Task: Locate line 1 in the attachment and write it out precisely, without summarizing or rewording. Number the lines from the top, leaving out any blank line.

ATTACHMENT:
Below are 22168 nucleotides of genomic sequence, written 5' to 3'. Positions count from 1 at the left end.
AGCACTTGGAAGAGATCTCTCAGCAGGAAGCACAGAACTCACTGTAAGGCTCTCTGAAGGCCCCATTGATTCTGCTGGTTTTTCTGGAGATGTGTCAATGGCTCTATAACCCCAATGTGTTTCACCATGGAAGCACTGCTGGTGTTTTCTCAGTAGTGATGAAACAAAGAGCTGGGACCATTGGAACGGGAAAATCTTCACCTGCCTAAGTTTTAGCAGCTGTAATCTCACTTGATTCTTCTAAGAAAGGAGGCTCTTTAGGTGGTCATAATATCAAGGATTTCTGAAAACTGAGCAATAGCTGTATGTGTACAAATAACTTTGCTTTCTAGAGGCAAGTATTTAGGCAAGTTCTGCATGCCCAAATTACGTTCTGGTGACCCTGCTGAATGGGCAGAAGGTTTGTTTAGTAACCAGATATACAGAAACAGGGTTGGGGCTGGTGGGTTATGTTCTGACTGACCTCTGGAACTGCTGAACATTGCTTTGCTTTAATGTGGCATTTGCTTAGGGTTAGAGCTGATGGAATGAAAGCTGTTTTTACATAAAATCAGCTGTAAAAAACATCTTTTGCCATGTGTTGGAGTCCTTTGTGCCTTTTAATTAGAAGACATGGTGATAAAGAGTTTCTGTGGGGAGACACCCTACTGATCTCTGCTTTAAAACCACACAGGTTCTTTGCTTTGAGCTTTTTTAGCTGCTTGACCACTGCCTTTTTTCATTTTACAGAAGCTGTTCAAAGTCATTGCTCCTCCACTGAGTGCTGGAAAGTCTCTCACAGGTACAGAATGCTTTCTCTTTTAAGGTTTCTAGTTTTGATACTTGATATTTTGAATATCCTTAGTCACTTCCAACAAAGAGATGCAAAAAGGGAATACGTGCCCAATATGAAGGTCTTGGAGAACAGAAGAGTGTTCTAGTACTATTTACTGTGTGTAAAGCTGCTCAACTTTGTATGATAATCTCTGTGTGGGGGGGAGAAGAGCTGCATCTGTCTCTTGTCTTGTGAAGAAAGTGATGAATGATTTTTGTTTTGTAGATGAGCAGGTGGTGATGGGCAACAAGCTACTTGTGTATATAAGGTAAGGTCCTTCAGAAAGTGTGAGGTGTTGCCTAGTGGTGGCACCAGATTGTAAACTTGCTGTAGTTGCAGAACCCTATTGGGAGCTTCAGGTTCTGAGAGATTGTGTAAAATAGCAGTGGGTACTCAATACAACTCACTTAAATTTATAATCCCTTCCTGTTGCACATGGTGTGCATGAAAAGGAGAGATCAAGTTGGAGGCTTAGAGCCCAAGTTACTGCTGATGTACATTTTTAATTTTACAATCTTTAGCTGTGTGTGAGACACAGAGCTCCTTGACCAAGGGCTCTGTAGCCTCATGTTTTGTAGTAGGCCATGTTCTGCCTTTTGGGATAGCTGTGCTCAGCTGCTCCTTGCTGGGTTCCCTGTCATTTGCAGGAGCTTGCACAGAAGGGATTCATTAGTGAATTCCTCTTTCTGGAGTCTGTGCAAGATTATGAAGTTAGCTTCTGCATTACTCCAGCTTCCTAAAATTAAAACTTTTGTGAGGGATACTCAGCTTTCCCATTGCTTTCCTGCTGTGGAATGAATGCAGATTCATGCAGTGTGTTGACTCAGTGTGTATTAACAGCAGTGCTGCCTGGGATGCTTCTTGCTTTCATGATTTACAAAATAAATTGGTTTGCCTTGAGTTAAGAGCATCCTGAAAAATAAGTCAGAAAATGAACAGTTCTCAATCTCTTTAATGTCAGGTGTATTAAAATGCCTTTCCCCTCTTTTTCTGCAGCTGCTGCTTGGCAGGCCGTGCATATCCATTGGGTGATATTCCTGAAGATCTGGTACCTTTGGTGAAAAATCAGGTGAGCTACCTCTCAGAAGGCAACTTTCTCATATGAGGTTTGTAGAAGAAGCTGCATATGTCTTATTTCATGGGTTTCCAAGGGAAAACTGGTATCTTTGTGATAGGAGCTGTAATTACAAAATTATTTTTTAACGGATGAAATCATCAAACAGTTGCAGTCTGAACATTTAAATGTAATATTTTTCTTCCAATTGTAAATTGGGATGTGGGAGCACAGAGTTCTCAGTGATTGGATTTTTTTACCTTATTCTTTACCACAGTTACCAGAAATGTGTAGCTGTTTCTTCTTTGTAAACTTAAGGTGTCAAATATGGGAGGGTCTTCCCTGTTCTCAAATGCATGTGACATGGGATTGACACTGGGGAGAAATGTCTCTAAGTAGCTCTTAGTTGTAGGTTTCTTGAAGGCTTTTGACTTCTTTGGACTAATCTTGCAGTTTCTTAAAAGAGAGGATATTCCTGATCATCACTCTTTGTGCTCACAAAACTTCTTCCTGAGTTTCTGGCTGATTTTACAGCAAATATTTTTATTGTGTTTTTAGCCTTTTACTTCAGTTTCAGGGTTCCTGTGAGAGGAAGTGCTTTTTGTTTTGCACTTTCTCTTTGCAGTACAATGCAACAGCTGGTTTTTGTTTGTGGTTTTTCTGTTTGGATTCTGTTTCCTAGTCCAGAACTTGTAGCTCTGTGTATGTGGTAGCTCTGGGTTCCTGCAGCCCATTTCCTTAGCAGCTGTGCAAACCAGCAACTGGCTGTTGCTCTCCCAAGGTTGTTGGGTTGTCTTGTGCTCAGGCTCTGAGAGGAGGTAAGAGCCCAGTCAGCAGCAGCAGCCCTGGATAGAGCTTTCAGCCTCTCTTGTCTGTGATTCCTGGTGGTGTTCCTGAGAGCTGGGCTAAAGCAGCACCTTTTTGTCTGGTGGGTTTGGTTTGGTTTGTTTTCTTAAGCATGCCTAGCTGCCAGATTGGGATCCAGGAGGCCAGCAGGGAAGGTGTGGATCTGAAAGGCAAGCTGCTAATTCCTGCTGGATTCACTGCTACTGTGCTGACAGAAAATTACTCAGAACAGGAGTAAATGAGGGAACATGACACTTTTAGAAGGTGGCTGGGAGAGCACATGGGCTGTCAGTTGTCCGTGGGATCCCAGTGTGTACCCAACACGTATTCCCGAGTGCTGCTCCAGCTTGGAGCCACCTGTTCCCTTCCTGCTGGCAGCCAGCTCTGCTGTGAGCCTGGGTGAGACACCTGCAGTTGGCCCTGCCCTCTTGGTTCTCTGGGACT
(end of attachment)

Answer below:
Below are 22168 nucleotides of genomic sequence, written 5' to 3'. Positions count from 1 at the left end.